Pablo Iglesias savors his strategic victory. The second vice president of the Government met this morning with the United We Can Confederal Council to assess the political situation that opens after the approval of the General State Budgets. And the first thing the Podemos leader has done in this meeting with his electoral allies, IU and En Comú Podem, has been to show his chest. To value that the current moment “is defined by the success of the approaches that UP has been defending for years.”
From the point of view of United We Can, the alliance with the pro-independence and nationalist forces “prefigures a country project”, as opposed to “the idea of a centralist, uniform and neoliberal state” and for the benefit of a political agenda that “is for republican definition ”. Iglesias has addressed the young people of the organizations that make up United We Can to urge them to “advance” towards that republican horizon: “it is a task for you,” he said, commissioning them to work to “build a new identity” that moves towards “a new republic that we have to build.
Iglesias has referred that his position in the Government “is modest”, but has linked his presence in the Council of Ministers to a management of the crisis “very different” from the way in which that of 2008 was approached. The second vice president has been referring to the increase in the SMI, the ERTE or the Minimum Vital Income, despite the deficiencies in its operation, the commitment to regulate rental prices and the recent agreement to approve a decree to prevent evictions without a housing alternative. An agreement that will stick as long as the state of alarm lasts, but that will not remain there if it depends on Podemos: “And then of course we will continue discussing.”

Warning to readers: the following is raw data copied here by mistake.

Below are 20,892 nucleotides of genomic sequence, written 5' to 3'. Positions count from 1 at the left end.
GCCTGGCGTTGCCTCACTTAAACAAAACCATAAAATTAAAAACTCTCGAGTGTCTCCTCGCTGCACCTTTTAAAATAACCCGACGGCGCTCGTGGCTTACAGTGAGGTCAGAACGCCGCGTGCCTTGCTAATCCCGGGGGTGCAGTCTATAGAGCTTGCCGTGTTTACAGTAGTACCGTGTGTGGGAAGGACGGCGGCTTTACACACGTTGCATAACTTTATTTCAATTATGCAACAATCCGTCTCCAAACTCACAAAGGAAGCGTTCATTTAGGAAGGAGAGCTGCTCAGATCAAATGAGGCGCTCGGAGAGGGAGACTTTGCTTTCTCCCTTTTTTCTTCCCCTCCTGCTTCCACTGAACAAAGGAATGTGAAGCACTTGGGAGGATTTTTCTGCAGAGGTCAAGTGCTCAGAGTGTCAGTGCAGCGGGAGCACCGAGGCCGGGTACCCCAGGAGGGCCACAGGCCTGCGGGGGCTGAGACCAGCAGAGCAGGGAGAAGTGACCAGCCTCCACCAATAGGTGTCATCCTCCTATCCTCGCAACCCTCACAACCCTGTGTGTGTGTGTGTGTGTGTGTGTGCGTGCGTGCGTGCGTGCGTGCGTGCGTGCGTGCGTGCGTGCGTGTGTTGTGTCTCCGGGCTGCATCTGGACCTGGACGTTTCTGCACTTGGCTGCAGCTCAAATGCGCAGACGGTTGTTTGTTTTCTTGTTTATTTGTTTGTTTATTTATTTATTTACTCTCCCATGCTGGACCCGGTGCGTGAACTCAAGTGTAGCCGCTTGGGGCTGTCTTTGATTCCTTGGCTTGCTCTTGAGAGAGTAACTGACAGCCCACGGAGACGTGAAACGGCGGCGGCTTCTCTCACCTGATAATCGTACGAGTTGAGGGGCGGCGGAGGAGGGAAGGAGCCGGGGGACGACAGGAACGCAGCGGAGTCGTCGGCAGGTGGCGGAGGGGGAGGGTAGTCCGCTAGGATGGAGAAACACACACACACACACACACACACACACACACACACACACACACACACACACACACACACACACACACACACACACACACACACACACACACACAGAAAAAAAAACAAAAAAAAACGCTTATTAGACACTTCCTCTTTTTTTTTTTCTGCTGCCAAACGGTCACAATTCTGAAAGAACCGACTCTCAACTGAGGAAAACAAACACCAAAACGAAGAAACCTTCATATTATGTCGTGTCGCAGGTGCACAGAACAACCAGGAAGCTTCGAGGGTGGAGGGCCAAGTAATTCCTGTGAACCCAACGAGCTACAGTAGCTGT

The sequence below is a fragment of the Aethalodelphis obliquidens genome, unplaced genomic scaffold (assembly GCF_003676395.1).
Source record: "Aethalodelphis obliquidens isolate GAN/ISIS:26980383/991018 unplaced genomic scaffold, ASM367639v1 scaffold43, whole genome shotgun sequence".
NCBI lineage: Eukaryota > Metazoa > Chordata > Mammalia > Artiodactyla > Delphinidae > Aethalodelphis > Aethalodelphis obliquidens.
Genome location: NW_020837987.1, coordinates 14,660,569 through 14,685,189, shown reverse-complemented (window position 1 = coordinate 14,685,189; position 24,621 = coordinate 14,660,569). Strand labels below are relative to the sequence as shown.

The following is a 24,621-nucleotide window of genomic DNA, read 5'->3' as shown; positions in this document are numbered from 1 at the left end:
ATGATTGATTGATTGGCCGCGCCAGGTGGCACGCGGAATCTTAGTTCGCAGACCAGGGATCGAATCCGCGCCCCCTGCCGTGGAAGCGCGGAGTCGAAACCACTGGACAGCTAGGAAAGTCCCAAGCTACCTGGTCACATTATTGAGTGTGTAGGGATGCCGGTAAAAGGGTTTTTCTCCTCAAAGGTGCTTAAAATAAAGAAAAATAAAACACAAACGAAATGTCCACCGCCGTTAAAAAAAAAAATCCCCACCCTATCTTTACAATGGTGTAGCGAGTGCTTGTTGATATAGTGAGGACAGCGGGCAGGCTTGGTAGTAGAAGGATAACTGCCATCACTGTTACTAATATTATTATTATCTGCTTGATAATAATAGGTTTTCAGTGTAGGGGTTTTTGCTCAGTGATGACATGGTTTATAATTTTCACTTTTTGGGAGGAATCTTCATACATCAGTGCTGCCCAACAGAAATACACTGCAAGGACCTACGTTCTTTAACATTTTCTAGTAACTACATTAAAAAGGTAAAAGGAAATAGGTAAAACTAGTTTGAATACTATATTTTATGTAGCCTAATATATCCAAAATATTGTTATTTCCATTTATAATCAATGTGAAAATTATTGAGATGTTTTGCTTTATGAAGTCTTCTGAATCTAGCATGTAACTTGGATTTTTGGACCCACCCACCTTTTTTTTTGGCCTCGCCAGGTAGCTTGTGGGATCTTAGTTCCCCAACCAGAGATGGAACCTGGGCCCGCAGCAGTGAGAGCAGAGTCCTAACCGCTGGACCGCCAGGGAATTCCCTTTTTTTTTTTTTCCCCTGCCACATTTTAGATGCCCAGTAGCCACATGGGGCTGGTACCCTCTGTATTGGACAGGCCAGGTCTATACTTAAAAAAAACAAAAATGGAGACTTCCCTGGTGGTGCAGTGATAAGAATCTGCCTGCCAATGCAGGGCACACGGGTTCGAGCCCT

Iglesias has played down the differences within the government. On the contrary, he has come to defend that progress is being made in the idea of “consolidating a culture of coalition”. The leader of Podemos has assured that these tensions “are good because they produce positive results”, understanding from his theoretical approach that “social conflicts are the historical engine.” As he did a few days ago in Palma in an informal conversation with the press, Iglesias has come to anticipate that they will continue to take place: “if the discussions serve to regulate the rental price or evictions, welcome those discussions and hopefully there will be many more.”
The political space of United We Can, which is moving towards a cold fusion in the organic from the different organizations that compose it, celebrates this moment because in the political sphere it has “an enormous deep political load”, in the words of the IU leader and Consumption ministers, Alberto Garzón. Iglesias has succeeded with this coalition government and definitely with the Budget vote that has incorporated the pro-independence, nationalist and regionalist parties. And today he wanted to recall that this is his thesis since he made the leap to politics: “It is the parliamentary majority for whom some of us have worked hard in the last seven years,” said Iglesias, recalling that this pulse has caused “crisis in our political space due to enormous resistance that was produced by forming that majority.
He recalled that “this majority has existed since December 2015” and that “five years, electoral repetitions and splits in Podemos have had to pass” to impose this political thesis against those who, according to his diagnosis, wanted to “endorse the great liberal center” to govern “always with Citizens.” Iglesias has once again charged against the right wing, predicting that they will be “away from the government for a long time.” And at this point he has once again charged the PP for “blocking” the CGPJ, which, he said, “places it outside democracy.” Iglesias has claimed that both United Podemos and Bildu or ERC “have the right” to participate in the new organization of the judiciary.